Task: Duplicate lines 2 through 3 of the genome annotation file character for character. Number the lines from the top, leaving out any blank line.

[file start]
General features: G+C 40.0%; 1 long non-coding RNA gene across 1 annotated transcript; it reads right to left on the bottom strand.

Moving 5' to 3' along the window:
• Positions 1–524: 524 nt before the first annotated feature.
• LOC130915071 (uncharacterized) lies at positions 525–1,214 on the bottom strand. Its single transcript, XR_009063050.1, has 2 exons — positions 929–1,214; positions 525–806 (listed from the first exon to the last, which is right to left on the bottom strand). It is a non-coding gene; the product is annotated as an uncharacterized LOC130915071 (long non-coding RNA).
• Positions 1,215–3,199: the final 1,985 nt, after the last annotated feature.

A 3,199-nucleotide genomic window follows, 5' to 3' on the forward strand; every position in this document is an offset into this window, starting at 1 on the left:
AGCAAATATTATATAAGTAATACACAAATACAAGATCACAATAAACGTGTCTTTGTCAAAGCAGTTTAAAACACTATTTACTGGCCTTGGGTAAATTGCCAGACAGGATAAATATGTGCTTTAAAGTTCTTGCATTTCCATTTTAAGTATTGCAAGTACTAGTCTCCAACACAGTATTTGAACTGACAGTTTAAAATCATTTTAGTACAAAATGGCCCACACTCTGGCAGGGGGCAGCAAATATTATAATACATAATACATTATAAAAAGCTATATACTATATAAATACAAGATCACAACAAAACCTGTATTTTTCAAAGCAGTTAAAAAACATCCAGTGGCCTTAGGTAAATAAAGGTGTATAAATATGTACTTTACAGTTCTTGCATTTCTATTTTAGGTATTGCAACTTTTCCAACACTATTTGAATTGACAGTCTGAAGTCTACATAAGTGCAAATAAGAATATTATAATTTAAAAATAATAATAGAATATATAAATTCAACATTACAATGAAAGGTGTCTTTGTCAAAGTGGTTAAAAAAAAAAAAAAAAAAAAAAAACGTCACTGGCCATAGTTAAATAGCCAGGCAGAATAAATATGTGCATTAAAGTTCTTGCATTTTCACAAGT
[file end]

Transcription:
Moving 5' to 3' along the window:
• Positions 1–524: 524 nt before the first annotated feature.